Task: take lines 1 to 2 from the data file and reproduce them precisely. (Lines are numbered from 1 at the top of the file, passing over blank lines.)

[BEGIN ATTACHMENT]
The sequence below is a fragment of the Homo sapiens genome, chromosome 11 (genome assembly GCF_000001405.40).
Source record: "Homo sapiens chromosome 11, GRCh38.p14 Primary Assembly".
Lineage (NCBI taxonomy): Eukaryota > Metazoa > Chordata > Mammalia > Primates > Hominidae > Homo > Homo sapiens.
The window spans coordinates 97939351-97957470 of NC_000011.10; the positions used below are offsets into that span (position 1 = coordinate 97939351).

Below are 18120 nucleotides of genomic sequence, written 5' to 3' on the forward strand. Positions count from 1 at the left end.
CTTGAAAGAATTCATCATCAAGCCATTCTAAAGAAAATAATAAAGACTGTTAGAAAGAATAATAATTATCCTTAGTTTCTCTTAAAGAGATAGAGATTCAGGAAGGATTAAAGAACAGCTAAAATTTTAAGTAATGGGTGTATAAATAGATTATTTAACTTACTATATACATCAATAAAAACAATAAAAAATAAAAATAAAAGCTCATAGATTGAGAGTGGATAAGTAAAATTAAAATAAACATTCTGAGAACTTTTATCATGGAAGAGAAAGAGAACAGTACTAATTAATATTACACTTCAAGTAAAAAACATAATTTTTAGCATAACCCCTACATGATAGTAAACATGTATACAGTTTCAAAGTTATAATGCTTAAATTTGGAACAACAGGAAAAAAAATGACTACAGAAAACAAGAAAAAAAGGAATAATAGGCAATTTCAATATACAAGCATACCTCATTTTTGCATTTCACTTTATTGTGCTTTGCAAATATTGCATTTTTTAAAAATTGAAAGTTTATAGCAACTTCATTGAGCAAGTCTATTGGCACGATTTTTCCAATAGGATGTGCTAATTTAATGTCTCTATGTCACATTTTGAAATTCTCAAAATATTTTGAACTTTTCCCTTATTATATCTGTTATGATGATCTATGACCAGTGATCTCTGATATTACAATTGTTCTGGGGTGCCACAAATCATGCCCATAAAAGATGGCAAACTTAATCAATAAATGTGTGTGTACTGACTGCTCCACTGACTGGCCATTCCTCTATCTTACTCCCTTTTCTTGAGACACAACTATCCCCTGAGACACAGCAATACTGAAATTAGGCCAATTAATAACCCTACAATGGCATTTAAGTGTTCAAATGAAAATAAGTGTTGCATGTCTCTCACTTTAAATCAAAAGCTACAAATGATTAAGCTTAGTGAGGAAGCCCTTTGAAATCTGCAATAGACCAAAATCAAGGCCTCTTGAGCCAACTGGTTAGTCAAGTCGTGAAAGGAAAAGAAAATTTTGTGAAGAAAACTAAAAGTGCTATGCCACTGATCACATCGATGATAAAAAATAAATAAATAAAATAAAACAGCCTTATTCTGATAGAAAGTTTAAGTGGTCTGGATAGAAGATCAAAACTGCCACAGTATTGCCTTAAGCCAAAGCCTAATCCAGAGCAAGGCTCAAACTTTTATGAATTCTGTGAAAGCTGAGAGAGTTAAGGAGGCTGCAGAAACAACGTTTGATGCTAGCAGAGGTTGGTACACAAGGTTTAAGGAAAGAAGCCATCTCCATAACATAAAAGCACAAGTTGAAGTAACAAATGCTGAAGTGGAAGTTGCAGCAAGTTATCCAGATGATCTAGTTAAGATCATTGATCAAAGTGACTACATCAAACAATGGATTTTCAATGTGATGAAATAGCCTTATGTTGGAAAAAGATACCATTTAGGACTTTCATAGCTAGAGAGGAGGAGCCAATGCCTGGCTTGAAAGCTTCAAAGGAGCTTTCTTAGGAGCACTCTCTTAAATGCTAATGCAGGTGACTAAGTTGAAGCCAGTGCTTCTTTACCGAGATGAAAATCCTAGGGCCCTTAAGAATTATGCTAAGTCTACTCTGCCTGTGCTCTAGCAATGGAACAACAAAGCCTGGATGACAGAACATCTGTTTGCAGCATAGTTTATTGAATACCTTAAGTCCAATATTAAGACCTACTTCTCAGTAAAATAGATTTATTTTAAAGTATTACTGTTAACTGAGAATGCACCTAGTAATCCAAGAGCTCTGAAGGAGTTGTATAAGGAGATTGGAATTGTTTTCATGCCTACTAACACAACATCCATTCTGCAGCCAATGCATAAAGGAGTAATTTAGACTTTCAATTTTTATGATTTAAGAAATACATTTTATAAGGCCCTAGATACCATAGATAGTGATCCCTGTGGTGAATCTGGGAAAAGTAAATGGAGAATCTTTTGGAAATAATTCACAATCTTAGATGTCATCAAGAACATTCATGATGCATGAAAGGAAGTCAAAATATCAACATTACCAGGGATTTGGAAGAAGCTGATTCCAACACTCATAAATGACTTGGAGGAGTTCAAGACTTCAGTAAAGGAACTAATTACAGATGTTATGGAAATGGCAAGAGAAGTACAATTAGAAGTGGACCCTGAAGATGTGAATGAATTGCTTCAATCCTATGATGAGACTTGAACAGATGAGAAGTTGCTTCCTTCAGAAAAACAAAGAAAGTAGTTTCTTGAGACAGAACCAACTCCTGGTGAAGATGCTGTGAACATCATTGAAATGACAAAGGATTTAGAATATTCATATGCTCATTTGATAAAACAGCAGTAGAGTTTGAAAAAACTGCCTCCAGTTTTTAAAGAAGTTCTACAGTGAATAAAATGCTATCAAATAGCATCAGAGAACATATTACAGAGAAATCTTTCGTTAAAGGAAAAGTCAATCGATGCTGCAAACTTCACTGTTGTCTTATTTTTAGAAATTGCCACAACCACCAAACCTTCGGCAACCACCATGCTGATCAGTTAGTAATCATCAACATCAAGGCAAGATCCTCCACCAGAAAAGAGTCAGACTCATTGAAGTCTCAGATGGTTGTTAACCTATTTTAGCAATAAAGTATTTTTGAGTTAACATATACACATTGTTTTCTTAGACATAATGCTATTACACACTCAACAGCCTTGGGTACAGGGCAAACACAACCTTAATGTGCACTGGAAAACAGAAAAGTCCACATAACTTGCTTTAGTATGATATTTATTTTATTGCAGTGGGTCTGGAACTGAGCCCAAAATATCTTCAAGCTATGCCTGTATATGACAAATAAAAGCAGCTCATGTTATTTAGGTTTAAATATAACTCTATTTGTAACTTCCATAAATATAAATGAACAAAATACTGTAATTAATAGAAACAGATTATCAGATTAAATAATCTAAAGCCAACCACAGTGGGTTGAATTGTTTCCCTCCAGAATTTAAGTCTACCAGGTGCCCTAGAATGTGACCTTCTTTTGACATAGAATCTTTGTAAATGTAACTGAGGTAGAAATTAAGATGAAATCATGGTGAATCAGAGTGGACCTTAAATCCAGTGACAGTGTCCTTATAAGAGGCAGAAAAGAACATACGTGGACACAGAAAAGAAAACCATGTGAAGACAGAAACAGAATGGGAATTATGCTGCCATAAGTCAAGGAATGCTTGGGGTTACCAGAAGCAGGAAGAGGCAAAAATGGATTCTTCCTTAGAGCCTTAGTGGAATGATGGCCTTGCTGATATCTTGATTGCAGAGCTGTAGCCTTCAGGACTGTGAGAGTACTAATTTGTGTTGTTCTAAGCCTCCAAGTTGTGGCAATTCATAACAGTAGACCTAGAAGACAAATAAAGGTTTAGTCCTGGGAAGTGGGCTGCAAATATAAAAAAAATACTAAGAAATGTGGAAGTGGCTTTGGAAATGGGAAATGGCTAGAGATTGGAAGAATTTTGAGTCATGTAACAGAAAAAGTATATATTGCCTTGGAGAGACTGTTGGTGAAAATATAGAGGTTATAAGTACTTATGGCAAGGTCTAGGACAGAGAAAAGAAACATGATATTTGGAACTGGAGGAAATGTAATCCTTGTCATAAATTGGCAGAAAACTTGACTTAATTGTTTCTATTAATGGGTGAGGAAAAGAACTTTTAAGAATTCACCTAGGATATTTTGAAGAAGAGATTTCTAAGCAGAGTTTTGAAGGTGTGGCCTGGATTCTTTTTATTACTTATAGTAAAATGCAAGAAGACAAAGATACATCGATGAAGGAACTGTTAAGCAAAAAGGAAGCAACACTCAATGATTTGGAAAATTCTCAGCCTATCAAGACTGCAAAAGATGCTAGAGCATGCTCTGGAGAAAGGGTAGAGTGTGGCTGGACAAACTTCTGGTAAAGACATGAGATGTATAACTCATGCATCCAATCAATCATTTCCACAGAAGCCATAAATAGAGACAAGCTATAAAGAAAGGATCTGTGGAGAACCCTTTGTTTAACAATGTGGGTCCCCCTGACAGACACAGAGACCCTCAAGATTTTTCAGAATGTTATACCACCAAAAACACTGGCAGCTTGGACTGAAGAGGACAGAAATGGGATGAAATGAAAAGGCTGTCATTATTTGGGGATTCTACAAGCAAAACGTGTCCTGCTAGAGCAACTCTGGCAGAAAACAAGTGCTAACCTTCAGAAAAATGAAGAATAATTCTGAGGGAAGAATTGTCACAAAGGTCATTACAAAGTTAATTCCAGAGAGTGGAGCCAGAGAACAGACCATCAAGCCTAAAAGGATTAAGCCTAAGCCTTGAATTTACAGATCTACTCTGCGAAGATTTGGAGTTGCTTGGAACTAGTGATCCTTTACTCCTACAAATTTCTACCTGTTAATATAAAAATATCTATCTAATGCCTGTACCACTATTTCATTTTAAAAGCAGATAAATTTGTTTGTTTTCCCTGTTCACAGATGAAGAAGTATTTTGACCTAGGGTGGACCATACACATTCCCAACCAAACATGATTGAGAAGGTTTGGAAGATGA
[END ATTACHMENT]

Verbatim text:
The sequence below is a fragment of the Homo sapiens genome, chromosome 11 (genome assembly GCF_000001405.40).
Source record: "Homo sapiens chromosome 11, GRCh38.p14 Primary Assembly".